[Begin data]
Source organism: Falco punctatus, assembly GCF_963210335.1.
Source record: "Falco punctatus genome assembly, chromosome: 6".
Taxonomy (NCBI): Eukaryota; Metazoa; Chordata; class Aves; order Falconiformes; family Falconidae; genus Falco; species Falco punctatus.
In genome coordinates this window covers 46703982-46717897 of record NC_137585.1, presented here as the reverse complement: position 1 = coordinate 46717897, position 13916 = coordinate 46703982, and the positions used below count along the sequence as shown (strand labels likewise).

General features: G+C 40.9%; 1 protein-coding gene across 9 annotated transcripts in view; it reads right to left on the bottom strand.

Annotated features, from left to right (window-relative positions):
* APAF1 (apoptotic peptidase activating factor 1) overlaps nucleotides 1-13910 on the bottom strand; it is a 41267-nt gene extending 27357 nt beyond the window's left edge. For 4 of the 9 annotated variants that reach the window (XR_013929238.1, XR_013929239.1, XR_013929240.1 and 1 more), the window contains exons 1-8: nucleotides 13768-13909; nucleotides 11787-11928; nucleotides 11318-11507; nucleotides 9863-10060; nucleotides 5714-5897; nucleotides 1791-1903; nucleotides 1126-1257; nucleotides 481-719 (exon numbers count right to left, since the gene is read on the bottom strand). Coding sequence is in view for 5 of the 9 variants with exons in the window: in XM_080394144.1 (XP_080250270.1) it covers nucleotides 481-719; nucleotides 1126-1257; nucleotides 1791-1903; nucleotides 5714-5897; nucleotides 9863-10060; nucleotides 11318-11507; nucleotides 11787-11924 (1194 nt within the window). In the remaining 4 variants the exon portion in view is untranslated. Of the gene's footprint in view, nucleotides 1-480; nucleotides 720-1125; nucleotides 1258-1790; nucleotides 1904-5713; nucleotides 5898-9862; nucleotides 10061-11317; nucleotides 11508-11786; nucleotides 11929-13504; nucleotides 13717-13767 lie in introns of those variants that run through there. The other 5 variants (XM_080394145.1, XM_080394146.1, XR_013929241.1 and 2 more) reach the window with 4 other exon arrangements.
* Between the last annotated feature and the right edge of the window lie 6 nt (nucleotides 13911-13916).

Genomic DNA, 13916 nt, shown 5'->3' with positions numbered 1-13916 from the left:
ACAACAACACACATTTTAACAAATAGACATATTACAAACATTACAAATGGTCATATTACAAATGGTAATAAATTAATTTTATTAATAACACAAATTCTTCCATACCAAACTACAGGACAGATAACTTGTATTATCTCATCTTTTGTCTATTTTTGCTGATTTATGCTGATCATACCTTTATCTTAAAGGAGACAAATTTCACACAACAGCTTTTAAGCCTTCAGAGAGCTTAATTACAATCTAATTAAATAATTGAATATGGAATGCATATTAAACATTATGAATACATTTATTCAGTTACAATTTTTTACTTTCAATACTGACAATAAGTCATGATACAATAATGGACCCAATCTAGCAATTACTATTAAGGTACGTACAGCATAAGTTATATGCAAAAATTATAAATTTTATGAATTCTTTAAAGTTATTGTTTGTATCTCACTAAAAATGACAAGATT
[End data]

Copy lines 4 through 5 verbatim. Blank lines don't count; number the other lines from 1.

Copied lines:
In genome coordinates this window covers 46703982-46717897 of record NC_137585.1, presented here as the reverse complement: position 1 = coordinate 46717897, position 13916 = coordinate 46703982, and the positions used below count along the sequence as shown (strand labels likewise).

General features: G+C 40.9%; 1 protein-coding gene across 9 annotated transcripts in view; it reads right to left on the bottom strand.